Deep sea wind power ‘offers triple that found onshore’

Wind energy over deep oceans could offer three times as much power as is available from onshore projects of the same size. That’s according to new research published in the […]

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By Jonny Bairstow

Wind energy over deep oceans could offer three times as much power as is available from onshore projects of the same size.

That’s according to new research published in the Proceedings of the National Academy of Sciences (PNAS), which suggests there is so much wind energy potential over oceans it could theoretically be used to generate “civilisation scale power”.

The research claims there is an upper limit to the amount of energy that turbines on land can generate, both because natural and human structures create friction and slow wind speeds and also because each individual wind turbine leaves less wind energy for other turbines to collect.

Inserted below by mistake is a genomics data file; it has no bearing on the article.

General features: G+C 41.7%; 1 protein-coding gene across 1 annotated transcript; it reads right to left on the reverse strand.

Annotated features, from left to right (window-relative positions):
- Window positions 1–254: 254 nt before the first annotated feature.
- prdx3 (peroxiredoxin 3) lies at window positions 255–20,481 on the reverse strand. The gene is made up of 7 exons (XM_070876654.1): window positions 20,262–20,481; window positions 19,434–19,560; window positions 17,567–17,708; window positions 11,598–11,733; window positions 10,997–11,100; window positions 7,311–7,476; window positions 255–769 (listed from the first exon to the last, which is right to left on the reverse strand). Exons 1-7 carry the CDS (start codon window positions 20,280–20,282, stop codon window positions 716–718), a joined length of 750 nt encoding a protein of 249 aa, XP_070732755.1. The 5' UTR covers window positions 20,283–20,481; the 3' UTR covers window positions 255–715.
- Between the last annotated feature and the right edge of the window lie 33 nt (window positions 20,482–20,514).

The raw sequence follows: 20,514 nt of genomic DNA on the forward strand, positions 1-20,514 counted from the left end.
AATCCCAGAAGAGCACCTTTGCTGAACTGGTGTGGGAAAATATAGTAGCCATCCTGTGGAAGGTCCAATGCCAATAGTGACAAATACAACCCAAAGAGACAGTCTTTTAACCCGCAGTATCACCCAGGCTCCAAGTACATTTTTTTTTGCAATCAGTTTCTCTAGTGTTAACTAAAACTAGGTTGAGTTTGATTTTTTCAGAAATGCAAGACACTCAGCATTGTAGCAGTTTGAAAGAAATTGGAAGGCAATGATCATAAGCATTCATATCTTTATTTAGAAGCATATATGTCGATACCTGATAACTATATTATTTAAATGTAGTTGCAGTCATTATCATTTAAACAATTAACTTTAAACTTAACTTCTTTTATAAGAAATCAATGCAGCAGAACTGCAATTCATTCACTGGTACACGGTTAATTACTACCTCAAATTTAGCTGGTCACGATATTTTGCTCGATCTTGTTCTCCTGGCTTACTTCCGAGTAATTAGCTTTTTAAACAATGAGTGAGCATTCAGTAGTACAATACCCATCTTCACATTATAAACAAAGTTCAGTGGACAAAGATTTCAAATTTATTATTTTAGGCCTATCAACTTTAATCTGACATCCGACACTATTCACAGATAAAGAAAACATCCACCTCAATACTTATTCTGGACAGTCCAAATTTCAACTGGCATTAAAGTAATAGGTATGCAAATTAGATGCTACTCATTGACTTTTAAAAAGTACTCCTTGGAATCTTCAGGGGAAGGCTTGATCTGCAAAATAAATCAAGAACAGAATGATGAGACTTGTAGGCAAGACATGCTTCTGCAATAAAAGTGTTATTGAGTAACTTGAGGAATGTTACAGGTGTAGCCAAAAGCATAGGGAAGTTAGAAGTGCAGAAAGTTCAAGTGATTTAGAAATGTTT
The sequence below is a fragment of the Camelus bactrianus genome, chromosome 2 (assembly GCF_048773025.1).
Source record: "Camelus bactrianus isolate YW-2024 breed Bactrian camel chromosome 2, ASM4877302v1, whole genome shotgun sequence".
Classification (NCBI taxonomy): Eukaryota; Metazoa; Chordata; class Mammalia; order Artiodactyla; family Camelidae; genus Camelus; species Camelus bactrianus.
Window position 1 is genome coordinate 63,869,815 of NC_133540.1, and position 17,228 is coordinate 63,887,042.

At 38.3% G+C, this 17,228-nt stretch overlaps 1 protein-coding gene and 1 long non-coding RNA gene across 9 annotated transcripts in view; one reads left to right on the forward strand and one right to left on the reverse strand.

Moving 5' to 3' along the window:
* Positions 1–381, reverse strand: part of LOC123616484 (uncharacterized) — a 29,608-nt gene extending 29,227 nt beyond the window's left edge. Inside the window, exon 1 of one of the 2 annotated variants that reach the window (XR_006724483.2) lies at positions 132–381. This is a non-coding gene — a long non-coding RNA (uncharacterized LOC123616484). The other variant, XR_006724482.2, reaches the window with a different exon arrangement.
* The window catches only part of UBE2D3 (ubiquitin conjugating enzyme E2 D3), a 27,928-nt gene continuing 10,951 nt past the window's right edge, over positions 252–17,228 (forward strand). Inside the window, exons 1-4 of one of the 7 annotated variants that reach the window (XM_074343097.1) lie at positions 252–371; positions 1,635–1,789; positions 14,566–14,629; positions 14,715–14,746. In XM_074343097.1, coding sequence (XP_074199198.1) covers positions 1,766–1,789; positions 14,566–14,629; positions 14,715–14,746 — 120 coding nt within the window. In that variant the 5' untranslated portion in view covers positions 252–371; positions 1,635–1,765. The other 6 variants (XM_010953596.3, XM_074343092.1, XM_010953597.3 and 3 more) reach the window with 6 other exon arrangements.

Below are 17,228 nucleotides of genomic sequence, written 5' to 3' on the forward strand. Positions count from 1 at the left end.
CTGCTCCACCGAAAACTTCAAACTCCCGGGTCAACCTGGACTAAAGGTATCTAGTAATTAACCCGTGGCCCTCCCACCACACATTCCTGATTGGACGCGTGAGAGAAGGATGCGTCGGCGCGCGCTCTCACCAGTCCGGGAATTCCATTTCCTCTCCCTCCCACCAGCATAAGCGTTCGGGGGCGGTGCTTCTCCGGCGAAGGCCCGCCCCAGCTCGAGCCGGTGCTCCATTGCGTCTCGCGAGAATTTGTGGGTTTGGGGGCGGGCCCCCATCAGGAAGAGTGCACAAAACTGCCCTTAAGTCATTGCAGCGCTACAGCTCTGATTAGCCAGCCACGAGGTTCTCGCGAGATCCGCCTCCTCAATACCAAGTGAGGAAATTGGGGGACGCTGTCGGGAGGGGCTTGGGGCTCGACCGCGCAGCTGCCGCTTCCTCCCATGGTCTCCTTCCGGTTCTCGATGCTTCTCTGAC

It adds wind speeds over the sea can be as much as 70% higher than on land and a phenomenon called ‘wind replenishment’ means powerful wind energy is transferred down to the surface from higher altitudes, meaning each turbine can get a relatively fresh flow of air.

Ken Caldeira, Project Researcher from the Carnegie Institution for Science in Stanford, California, said: “If each turbine removes something like half the energy flowing through it, by the time you get to the second row, you’ve only got a quarter of the energy and so on.”